1. In the not-so-great category, we learned that the majority of the new jobs created were in low-paying industries like retail, hospitality, temp work, home health services, etc.[v] Though we’re seeing an uptick in full-time work, many Americans are still struggling to find good-paying jobs, which may limit their ability to qualify for a mortgage and make big-ticket purchases.
  1. Productivity, measured in output per worker hour, registered a dismal 0.3% increase last month. Productivity is a major factor in long-term economic growth, and low labor productivity could be a warning sign. Is it cause for worry?

Probably not. Productivity is often tied to wages – higher wages have been seen to boost worker productivity – so we can hope that wage increases will boost output. There are also some economists who argue that the way productivity is estimated doesn’t account for technological improvements and shifts in the ways Americans work today.[vi]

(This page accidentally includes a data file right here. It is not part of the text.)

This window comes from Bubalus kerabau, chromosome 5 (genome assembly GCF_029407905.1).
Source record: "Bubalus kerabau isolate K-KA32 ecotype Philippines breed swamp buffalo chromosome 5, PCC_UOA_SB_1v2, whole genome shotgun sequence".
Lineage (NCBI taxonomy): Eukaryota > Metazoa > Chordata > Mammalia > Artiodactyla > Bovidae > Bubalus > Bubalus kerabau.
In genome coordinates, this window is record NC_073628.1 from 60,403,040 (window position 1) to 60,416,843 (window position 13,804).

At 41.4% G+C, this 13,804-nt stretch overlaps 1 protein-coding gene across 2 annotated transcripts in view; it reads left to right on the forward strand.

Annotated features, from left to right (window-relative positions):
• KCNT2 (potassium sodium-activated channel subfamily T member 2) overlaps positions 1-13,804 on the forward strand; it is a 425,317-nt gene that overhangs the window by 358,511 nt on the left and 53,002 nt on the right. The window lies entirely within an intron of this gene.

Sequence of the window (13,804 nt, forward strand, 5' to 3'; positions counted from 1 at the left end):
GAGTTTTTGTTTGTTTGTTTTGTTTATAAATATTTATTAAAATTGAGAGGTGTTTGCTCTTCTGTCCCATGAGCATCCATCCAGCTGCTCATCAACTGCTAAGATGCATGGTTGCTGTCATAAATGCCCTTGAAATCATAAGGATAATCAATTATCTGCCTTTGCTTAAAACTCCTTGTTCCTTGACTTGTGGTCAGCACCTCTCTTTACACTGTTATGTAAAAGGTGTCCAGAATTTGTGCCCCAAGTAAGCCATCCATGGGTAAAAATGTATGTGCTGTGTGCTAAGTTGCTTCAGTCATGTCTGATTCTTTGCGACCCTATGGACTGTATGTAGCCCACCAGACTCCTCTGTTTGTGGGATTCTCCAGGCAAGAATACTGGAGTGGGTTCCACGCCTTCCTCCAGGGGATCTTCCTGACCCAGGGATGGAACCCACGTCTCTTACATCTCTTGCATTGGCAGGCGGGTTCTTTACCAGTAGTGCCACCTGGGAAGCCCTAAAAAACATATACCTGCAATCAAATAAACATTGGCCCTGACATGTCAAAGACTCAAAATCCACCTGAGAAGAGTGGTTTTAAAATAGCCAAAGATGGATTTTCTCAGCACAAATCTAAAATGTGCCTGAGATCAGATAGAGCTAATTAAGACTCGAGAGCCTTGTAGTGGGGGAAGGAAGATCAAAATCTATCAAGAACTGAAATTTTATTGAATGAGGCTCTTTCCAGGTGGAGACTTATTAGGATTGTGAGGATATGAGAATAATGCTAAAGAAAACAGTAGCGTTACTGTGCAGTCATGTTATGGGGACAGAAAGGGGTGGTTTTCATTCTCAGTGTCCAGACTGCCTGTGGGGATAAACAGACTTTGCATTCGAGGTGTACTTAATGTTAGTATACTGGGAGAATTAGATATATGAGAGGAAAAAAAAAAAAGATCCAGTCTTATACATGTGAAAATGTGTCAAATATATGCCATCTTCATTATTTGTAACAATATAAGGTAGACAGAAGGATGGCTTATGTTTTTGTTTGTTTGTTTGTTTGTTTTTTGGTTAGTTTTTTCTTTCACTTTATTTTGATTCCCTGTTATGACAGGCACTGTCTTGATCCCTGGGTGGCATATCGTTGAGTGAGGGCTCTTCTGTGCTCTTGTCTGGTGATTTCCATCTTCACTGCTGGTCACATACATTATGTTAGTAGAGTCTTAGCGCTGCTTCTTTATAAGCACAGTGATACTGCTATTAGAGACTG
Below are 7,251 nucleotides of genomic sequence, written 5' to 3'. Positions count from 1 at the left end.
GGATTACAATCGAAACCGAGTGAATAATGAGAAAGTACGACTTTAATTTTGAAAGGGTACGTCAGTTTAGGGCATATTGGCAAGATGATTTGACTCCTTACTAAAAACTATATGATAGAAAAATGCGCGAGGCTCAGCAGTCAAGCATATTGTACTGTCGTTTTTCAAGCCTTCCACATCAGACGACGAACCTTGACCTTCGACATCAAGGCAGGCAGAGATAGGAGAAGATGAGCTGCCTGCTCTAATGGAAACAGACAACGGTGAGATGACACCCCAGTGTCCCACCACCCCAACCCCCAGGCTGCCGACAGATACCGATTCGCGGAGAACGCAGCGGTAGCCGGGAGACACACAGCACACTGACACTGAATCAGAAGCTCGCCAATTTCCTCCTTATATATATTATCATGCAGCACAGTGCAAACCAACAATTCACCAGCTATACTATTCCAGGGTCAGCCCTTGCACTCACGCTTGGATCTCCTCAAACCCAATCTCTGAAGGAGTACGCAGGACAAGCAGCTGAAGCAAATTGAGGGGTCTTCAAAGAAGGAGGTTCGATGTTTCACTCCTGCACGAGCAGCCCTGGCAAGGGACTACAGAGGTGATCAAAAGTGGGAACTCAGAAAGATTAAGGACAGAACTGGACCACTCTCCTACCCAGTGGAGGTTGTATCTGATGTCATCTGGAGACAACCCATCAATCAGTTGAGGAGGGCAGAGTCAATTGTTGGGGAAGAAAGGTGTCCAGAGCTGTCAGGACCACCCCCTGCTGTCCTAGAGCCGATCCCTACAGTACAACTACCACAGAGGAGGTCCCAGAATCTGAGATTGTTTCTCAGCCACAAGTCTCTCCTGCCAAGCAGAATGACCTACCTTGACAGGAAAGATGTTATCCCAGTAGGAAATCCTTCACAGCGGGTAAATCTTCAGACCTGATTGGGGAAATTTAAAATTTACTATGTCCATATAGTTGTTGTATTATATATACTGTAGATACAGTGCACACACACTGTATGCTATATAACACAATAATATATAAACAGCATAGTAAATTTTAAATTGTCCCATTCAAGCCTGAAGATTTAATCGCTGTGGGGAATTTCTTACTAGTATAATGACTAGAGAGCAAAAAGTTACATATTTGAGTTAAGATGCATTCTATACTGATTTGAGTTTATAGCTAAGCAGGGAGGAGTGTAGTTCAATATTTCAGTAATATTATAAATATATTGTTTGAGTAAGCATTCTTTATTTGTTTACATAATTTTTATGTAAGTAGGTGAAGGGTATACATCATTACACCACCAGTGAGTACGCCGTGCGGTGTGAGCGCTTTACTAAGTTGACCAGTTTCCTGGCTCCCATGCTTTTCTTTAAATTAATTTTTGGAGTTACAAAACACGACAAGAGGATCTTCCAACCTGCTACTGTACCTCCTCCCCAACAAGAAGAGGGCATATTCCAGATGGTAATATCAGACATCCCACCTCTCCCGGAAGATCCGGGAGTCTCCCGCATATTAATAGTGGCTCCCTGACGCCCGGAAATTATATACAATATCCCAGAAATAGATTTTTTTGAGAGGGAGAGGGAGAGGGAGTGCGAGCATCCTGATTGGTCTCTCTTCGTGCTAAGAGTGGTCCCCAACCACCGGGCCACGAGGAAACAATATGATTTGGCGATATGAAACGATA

Looking ahead, investors will be watching Greek debt negotiations closely to see whether creditors will bow to hardline Greek demands for loans without austerity measures, or whether they will allow debt-laden Greece to slide into default. We’ll also get a look at the latest retail sales and business inventories data, which will show us how consumers and businesses are spending this quarter.

 

ECONOMIC CALENDAR:

 Tuesday: JOLTS

Wednesday: EIA Petroleum Status Report, Treasury Budget

Thursday: Jobless Claims, Retail Sales, Import and Export Prices, Business Inventories

Friday: PPI-FD, Consumer Sentiment

6-8-2015

HEADLINES:

Greece delays debt payment to International Monetary Fund. Greece postponed a payment due Friday until the end of June. A government leader declared that Greece might hold snap elections to choose a new government.[vii]

American Pharoah wins Triple Crown at Belmont Stakes. The horse previously won the Kentucky Derby and Preakness races, bringing home the elusive Triple Crown for the first time since 1978.[viii]